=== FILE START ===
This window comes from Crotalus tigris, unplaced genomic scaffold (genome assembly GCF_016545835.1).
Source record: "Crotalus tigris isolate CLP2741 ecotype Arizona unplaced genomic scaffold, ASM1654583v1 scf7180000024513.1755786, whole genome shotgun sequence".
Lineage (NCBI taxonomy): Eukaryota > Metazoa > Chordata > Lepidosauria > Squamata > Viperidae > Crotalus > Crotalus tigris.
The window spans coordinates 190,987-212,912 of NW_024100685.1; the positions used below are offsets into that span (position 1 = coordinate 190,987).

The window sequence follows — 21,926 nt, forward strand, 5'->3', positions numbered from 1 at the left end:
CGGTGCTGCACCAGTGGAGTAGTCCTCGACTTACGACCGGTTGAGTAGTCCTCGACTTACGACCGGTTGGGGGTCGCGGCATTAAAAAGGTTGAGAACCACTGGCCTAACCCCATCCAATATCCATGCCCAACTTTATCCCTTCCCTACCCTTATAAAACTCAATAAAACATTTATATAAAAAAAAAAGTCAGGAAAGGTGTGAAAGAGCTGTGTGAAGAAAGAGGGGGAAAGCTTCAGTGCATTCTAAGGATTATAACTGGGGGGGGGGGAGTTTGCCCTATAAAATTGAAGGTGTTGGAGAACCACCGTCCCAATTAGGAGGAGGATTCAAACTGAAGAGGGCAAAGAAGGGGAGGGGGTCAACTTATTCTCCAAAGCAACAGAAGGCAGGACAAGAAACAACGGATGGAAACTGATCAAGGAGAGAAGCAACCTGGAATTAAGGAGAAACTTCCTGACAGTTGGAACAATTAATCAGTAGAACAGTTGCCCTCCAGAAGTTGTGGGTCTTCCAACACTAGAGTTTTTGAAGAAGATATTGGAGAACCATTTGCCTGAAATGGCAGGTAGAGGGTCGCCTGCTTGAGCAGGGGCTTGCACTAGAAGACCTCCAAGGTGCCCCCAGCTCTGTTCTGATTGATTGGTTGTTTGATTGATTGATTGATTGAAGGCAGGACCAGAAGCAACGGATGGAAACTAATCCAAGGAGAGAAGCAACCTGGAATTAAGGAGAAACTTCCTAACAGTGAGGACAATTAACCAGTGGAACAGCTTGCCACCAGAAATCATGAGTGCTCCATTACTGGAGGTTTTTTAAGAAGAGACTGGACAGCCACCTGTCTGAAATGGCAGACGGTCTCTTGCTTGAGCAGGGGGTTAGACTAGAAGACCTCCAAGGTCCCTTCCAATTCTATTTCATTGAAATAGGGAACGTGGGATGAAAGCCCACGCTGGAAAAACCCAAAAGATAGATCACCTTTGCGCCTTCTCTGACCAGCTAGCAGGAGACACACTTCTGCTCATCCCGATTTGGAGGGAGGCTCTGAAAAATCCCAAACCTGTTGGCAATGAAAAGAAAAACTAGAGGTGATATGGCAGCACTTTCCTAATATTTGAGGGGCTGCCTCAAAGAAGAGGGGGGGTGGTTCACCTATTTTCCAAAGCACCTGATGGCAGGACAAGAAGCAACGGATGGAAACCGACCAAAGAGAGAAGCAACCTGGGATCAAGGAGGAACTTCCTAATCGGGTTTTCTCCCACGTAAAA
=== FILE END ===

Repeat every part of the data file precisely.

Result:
This window comes from Crotalus tigris, unplaced genomic scaffold (genome assembly GCF_016545835.1).
Source record: "Crotalus tigris isolate CLP2741 ecotype Arizona unplaced genomic scaffold, ASM1654583v1 scf7180000024513.1755786, whole genome shotgun sequence".
Lineage (NCBI taxonomy): Eukaryota > Metazoa > Chordata > Lepidosauria > Squamata > Viperidae > Crotalus > Crotalus tigris.
The window spans coordinates 190,987-212,912 of NW_024100685.1; the positions used below are offsets into that span (position 1 = coordinate 190,987).

The window sequence follows — 21,926 nt, forward strand, 5'->3', positions numbered from 1 at the left end:
CGGTGCTGCACCAGTGGAGTAGTCCTCGACTTACGACCGGTTGAGTAGTCCTCGACTTACGACCGGTTGGGGGTCGCGGCATTAAAAAGGTTGAGAACCACTGGCCTAACCCCATCCAATATCCATGCCCAACTTTATCCCTTCCCTACCCTTATAAAACTCAATAAAACATTTATATAAAAAAAAAAGTCAGGAAAGGTGTGAAAGAGCTGTGTGAAGAAAGAGGGGGAAAGCTTCAGTGCATTCTAAGGATTATAACTGGGGGGGGGGGAGTTTGCCCTATAAAATTGAAGGTGTTGGAGAACCACCGTCCCAATTAGGAGGAGGATTCAAACTGAAGAGGGCAAAGAAGGGGAGGGGGTCAACTTATTCTCCAAAGCAACAGAAGGCAGGACAAGAAACAACGGATGGAAACTGATCAAGGAGAGAAGCAACCTGGAATTAAGGAGAAACTTCCTGACAGTTGGAACAATTAATCAGTAGAACAGTTGCCCTCCAGAAGTTGTGGGTCTTCCAACACTAGAGTTTTTGAAGAAGATATTGGAGAACCATTTGCCTGAAATGGCAGGTAGAGGGTCGCCTGCTTGAGCAGGGGCTTGCACTAGAAGACCTCCAAGGTGCCCCCAGCTCTGTTCTGATTGATTGGTTGTTTGATTGATTGATTGATTGAAGGCAGGACCAGAAGCAACGGATGGAAACTAATCCAAGGAGAGAAGCAACCTGGAATTAAGGAGAAACTTCCTAACAGTGAGGACAATTAACCAGTGGAACAGCTTGCCACCAGAAATCATGAGTGCTCCATTACTGGAGGTTTTTTAAGAAGAGACTGGACAGCCACCTGTCTGAAATGGCAGACGGTCTCTTGCTTGAGCAGGGGGTTAGACTAGAAGACCTCCAAGGTCCCTTCCAATTCTATTTCATTGAAATAGGGAACGTGGGATGAAAGCCCACGCTGGAAAAACCCAAAAGATAGATCACCTTTGCGCCTTCTCTGACCAGCTAGCAGGAGACACACTTCTGCTCATCCCGATTTGGAGGGAGGCTCTGAAAAATCCCAAACCTGTTGGCAATGAAAAGAAAAACTAGAGGTGATATGGCAGCACTTTCCTAATATTTGAGGGGCTGCCTCAAAGAAGAGGGGGGGTGGTTCACCTATTTTCCAAAGCACCTGATGGCAGGACAAGAAGCAACGGATGGAAACCGACCAAAGAGAGAAGCAACCTGGGATCAAGGAGGAACTTCCTAATCGGGTTTTCTCCCACGTAAAA